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Ocean Acidification


How do we know? NASA's FAQs - Audio Introduction to Killer Oceans

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"You can argue with the amount of climate change or about the weather, but you cannot argue about ocean acidification." Dr. Katharine Hayhoe (See Global Weirding for more)

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Carbon dioxide and ocean acidification
The global ocean serves as a carbon dioxide sink. The question becomes, how much longer will the oceans serve as a carbon dioxide sink before ocean acidification destroys viatal ocean life?
Carbon dioxide (CO2) easily dissolves in the global ocean by converting into carbonic acid (H2CO3). Carbonic acid then creates a more ascetic water, a killer environment for ocean life. As a result, we say that the pH level of the ocean water becomes lower on the pH scale. (See the image of the pH scale if you are new to this idea.)
Again, the lower ocean water drops on the pH scale the more ascetic, acid, it becomes. The higher ocean water climbs on the pH scale the more alkaline it becomes.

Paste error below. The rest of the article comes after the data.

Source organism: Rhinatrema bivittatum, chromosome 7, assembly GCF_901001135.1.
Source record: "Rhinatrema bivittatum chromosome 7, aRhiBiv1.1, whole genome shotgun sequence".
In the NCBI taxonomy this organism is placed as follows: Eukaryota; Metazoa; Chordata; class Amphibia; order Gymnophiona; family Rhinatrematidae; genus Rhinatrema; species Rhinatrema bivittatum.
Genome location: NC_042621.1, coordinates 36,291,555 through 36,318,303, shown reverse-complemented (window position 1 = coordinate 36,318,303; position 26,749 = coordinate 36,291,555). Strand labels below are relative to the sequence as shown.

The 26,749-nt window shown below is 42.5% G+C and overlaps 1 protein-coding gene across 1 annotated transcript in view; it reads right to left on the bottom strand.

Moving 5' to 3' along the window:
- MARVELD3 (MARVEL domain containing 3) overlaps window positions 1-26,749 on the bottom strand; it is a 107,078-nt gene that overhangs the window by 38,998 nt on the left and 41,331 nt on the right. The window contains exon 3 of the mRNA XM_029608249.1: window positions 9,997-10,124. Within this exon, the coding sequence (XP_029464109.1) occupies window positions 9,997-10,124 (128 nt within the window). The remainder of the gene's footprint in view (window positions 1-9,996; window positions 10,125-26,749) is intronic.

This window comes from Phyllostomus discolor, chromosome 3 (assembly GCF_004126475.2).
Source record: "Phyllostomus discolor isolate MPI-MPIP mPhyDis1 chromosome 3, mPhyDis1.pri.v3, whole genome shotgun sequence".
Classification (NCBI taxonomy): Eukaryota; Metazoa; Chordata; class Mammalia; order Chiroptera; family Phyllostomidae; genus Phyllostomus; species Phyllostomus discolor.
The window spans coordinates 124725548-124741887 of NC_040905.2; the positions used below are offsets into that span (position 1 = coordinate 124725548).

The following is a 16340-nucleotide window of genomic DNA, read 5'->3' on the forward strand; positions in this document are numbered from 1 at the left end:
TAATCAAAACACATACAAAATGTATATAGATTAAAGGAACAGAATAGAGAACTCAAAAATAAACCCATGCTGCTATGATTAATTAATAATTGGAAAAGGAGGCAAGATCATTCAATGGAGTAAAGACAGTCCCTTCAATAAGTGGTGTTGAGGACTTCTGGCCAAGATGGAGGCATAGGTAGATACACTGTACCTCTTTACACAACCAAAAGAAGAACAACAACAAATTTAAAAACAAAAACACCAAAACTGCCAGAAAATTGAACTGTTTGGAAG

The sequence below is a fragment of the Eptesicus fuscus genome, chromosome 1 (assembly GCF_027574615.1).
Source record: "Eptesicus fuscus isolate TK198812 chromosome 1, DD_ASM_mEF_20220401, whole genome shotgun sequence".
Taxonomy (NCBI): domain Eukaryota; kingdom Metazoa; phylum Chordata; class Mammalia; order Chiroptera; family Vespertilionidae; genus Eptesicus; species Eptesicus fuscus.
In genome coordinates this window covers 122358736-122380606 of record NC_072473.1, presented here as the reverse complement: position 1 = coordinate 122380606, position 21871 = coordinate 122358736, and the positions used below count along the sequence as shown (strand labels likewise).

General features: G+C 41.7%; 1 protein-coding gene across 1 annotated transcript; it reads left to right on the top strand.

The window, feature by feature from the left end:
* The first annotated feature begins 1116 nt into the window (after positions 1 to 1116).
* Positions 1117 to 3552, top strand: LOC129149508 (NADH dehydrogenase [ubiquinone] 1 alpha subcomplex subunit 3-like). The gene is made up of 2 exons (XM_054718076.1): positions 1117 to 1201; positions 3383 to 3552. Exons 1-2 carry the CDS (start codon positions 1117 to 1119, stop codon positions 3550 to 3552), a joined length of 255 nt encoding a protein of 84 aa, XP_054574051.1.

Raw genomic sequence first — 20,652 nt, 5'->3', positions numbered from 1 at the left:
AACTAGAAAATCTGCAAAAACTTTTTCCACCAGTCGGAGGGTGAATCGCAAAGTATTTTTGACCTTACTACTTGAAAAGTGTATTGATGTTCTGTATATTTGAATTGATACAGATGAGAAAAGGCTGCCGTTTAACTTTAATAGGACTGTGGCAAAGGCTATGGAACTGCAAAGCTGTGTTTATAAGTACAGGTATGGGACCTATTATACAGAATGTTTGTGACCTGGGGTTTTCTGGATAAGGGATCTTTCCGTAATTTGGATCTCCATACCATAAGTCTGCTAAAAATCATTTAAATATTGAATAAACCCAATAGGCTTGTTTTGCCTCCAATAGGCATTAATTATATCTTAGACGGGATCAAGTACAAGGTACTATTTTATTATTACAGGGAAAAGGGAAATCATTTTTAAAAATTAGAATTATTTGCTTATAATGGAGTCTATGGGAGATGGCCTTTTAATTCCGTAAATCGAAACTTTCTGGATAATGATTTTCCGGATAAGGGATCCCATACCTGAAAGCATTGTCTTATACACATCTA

As ocean water becomes more acidic it kills sea life by destroying calcium carbonate. Calcium carbonate helps sea life grow their skeletons and shells. Naturally, surface ocean water tends toward the alkaline side of the pH scale, 7.5 to 8.5 pH. Ocean life adapts to this level of alkaline side, then; the acid side stresses sea life. Sea animals shells and skeletons break and dissolve. These animals are at the bottom of the food chain. Animals higher on the food chain then lose their food source while they too live in a more acidic ocean.
Earth's global ocean absorbs about 25% of CO2 emitted by human beings. Forrests absorb about 25%. And the rest remains in the atmosphere until it mixs with the oceans. This means that at present, atmospheric carbon dioxide density increases at about 2 ppm (ppm) per year. This may not seem like much, but keep in mind that CO2 is a powerful greenhouse gas and reached 420 ppm this year, 2019. It will again decrease during spring and summer because of increased photosynthesis in the forest. Then, it will again rise as fall and winter slow photosynthesis by green plants. Each year its atmospheric density increases. Oceans then aborb more CO2 and it becomes carbonic acid (H2CO3), and the ocean biology suffers in an acidic stew.
What's happening to your world as carbon dioxide becomes more dense in Earth's atmospehere?



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